Safey, sponsored by J&J, aids safe social interactions among children, provides parents with information, and helps them gain confidence in each decision they make for their children's education.

Method + Tools

Desk research | Remote User Interviews |  Empathy Mapping | Affinity Mapping | Persona Development | User Journey Mapping | Competitive Analysis | Prototyping | Miro | Google Sheets | Figma | Procreate |

project duration

Spte. – Dec. 2020 (12 weeks)


Visual Design, Illustration, Research, UI/UX Design


Alice Niu, Junbae Choi, Gokay Abaci, Tien-Wei Ho


Kevin McElroy, Johnson & Johnson
Roger Mader, Ampersand
Criswell Lappin, Bigtincan


How might we make parents feel more informed and confident in the choices they make regarding their children’s education during the pandemic?


Video edited by Junbae Choi



Parents during the pandemic


way for kids to socialize in an educational environment and protect family and friends from infection.


feel more informed and confident in the choices they make


parents face the challenge of letting their children return to school while increasing the risk of infection to the family and the community

Stakeholder diagram


Parents of all races — those living in urban, suburban and rural America; those who have babies, elementary schoolers and teenagers — say they’re highly stressed, with few options other than to take it all on themselves.

The economic crisis is unprecedented in its scale: the pandemic has created a demand shock, a supply shock, and a financial shock all at once (Triggs and Kharas 2020). In addition to consumer spending, the COVID-19 crisis has damaged the nation’s industrial production.

We found that there are tools for resources and class management, synchronous and asynchronous live teaching, self-regulated learning, knowledge construction, learning analytics and tools for practice and evaluation.

When making a decision, we form opinions and choose actions via mental processes which are influenced by biases, emotions, and memories. People who make good decisions know when it’s important to act immediately, and when there’s time to wait and gather more facts before making their choice.



> One son
> 6 years old
> Self taught and online classes


> Two sons
> 14 and 12 years old
> Remote


> One son
> 3 years old
> In-Person


> Two sons and one daughter
> 8, 12, and 14 years old
> Remote


> Two sons
>16 and 19 years old


> One son
> 14 years old
> In-person Mon. to Thurs., remote on Fri.



Role: father
Location: New York
Co-founder of Ampersand

Kids: 16 and 19 years old
Kids' Learning Mode: Remote

“So I’d need the school to persuade me that they had covered those protocols, that the teachers were safe, that the kids were safe, that they were transparent about announcing when an infection was detected and that they tracked and traced.”


Age: 48
Role: Father
Location: New York
Occupation: Digital marketing manager at MoMA

Kids: 14 years old
Kids' Learning Mode: In-person Mon. to Thurs. Remote on Fri.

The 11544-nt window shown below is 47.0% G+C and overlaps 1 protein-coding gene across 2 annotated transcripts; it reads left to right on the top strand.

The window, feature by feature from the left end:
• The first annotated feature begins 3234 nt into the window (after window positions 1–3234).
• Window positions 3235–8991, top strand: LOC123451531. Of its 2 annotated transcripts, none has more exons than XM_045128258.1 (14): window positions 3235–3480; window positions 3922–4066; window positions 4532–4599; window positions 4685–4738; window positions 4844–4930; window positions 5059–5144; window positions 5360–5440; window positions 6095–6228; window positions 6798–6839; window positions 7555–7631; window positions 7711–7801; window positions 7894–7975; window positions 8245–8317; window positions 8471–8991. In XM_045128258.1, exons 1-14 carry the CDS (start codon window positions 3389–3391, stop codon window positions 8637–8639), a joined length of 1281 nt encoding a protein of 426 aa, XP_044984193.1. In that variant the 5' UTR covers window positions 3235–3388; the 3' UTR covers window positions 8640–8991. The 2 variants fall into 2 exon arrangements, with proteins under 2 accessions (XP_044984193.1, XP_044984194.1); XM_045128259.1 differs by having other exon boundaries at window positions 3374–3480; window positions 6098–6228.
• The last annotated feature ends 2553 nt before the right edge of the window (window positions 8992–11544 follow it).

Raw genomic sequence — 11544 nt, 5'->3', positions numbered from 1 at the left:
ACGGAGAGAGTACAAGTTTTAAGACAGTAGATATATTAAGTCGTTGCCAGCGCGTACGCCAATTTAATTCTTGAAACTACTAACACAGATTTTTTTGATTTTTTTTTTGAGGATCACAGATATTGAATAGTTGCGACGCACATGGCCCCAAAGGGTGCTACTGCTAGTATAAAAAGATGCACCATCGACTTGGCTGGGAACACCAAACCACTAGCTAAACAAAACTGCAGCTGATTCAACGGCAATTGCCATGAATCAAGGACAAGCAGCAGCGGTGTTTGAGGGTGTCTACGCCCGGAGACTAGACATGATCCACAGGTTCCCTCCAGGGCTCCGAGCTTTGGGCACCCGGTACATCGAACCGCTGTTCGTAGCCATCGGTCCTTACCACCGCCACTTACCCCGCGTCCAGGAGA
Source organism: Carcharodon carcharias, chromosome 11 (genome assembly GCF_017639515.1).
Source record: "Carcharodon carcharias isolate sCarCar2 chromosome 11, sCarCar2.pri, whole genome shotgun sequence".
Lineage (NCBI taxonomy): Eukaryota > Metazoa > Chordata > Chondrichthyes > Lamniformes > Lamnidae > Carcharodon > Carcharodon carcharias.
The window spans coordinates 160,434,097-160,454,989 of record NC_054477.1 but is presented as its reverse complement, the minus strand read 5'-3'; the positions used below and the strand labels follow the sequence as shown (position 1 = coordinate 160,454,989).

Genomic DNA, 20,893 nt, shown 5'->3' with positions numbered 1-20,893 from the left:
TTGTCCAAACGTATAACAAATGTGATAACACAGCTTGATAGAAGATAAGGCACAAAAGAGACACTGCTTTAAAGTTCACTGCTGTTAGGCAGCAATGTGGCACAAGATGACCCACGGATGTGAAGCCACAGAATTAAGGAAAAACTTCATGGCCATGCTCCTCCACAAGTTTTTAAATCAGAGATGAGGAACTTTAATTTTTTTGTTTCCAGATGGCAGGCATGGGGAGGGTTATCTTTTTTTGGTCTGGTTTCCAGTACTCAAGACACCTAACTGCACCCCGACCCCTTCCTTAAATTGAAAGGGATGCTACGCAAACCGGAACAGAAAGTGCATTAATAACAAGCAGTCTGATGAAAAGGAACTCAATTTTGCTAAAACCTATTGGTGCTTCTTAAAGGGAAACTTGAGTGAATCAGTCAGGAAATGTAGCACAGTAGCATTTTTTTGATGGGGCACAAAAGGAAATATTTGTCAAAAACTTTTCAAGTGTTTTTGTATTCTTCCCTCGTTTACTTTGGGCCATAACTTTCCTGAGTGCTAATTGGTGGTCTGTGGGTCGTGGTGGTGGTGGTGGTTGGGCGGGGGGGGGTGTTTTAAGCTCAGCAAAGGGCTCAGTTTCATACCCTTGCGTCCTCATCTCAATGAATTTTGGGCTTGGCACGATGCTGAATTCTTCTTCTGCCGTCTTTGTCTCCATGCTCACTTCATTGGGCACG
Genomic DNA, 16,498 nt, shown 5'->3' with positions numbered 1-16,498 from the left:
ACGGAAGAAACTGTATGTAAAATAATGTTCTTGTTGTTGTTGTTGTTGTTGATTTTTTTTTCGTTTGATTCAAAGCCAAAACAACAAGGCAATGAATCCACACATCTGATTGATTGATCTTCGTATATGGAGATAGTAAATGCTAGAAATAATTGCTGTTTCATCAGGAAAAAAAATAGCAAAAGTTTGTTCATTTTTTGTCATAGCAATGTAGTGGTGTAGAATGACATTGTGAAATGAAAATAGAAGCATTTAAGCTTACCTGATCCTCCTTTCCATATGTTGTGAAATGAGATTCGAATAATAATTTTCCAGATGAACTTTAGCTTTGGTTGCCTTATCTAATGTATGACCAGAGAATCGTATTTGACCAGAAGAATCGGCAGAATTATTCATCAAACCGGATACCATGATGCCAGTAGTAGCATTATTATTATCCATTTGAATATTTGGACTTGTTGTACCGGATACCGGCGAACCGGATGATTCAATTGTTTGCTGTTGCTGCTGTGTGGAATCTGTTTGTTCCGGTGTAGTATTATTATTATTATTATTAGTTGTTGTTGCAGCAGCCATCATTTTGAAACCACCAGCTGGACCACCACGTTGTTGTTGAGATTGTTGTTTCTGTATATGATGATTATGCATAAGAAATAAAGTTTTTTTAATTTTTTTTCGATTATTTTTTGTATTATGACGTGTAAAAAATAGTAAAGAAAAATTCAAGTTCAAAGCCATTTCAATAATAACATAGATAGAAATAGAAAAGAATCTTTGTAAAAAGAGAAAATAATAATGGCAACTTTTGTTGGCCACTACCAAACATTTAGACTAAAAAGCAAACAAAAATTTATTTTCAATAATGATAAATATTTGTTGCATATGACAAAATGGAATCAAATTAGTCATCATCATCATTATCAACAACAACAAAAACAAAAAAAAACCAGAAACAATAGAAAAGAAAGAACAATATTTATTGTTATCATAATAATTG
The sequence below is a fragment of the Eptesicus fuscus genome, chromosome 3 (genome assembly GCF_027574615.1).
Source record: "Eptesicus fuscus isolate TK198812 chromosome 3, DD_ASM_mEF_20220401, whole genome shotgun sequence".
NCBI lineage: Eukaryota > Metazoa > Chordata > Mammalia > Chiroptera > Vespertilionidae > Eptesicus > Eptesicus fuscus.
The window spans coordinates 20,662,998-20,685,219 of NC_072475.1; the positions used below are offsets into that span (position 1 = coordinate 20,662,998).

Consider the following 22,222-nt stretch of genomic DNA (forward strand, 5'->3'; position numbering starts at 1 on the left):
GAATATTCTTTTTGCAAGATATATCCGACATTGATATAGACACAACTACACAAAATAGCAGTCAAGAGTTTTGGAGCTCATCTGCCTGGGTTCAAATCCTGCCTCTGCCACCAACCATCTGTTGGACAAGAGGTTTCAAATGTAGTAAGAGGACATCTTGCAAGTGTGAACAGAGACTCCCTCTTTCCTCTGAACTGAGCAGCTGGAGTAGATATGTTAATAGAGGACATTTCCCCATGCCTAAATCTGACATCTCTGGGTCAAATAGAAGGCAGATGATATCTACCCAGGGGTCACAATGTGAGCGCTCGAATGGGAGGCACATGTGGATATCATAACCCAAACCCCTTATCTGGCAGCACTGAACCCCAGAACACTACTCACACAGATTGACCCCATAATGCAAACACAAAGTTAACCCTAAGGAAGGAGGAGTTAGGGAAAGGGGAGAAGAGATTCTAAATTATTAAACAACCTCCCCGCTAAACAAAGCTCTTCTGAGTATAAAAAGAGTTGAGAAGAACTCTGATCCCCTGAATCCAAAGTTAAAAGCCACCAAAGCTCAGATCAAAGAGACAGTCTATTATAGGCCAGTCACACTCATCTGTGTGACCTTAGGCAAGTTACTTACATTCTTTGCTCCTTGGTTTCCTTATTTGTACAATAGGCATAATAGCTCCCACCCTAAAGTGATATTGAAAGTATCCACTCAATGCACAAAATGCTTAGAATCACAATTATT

“What makes me confident is that they're testing the kids at the beginning of school. And then I think now every two weeks or every month, they're given a Covid test.”


Age: 48
Role: Father
Location: New York
Occupation: Director of facilities for a charter school

Kids: 14 years old(high school freshman), 10 years old, 8 years old with ADD(Attention Deficit Disorder)
Kids' Learning Mode: Remote

“...my eight year old has ADD. And without that physical connection, he has a lot of challenges with focusing on schoolwork...So it's really tough on my wife and I to both be working at home and trying to keep them focused on schoolwork.”



Risk of in-person education = Probability (unknown) * Damage (very high)


Parents' levels of confidence seem to depend on kids' age and their personalities.


The social experience for kids, especially for teenagers, is significant for parents.


Remote learning requires much more effort for parents (cook meals for their kids, fix technology difficulties, and match schedule with their kids.


Parents would be okay with tracking if they control the data.


Parents would feel confident if schools prepare their campuses adhering to social distancing, wearing masks, hand washing, proper ventilation.


The most common object teenagers carry when they go outside is their cellphone.

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• Parents are worried their kids may get infected while having in-person interactions.

• Parents are concerned their kids are not getting enough social interactions during the pandemic.



Contact tracing functions

Most parents do not want to do real-time location tracking for their kids for privacy



Some warning signals like sound and colors can make the kids embarrassed when they are with friends.


not cell phone

The real time bluetooth function can make cell phone's battery run out quickly. (eg. COVID Alert NY app)

ideation sketches drawn by Tien-Wei Ho



scroll to see the full diagram >



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